Jessye Norman, photographed for Connoisseur by Richard Corman.1986
"Man muss zuerst fragen!" she scolds, in ready German. "You have to ask first!" The fan murmurs an apology, mumbles for permission, gets a parting shot, and withdraws. The guards open the gates, and Norman's car rolls into the jammed labyrinth of Salzburg's narrow streets, her serene, uptilted profile framed in the window above the publicity portrait.
About her, there is the aura of a woman who knows where she comes from and where she is going. At forty, Jessye Norman has the musical world at her feet. She deserves her place at the top. Here is the assessment of Patrick J. Smith in the brand-new New Grove Dictionary of American Music: "Norman's commanding stature and stage presence have made her a major operatic personality, but her special distinction lies in her ability to project drama through her voice as well as histrionically .... Her opulent and dark-hued soprano is not always under perfect control, and at times sounds smaller than her frame would attest, but at its finest it reveals .uncommon refinement of nuance and dynamic variety." As her audiences know, the amazing thing is how frequently and reliably Norman is at her finest.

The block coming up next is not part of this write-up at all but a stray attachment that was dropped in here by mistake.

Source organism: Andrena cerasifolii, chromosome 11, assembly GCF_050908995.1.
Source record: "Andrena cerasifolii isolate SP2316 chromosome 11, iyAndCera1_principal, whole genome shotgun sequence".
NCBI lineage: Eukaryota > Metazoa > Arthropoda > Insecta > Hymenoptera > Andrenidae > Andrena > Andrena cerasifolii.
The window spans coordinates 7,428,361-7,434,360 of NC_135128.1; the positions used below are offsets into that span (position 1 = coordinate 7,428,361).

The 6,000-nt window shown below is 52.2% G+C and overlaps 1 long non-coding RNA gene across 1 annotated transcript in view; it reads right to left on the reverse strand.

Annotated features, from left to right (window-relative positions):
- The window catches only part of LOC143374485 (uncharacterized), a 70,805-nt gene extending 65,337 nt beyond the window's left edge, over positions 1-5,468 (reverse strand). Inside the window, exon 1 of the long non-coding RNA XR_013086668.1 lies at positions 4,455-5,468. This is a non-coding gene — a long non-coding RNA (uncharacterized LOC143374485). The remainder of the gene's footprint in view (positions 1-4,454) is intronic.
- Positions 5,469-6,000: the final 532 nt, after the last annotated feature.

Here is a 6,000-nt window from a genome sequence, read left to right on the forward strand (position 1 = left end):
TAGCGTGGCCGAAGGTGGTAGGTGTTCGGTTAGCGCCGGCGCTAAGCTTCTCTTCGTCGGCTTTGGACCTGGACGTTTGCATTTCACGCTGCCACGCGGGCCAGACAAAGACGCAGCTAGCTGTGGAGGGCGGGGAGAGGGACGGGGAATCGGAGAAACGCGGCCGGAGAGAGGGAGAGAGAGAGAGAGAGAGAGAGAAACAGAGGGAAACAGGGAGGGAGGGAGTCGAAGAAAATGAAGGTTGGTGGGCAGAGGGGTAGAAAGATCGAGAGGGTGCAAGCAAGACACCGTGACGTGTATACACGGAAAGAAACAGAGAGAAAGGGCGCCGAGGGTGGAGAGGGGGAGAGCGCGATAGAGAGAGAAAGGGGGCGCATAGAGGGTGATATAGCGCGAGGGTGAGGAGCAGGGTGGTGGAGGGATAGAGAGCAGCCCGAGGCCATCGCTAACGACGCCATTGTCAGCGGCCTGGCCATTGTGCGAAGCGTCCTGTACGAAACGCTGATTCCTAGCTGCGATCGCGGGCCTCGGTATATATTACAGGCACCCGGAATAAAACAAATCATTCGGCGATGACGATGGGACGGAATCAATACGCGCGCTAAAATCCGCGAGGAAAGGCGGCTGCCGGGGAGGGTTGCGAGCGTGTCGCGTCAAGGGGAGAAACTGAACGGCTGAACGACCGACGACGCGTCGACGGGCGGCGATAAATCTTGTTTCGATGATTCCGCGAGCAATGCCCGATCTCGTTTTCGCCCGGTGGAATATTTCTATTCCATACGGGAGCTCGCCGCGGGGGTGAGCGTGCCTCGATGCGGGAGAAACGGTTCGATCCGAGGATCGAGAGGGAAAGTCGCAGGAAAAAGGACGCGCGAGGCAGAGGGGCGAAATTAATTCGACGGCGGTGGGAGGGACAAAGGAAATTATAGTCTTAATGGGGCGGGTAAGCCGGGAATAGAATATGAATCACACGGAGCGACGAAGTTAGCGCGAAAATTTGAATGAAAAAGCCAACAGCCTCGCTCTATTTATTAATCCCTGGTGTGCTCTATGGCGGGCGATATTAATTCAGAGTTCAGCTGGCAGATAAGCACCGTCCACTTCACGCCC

She has made some unlikely converts, among them Robert Wilson, the visionary theater artist who dreamed up Einstein on the Beach and other landmarks of the contemporary sensibility. He still recalls the first time he saw her, at a concert in Paris: "When she walked onstage, I knew immediately that this was something special. And I immediately thought I would like to work with her. It was her carriage, the beautifulbones of her face, the way she sat. First of all, the long, slow walk out onstage, and the way she sat and the way she stood."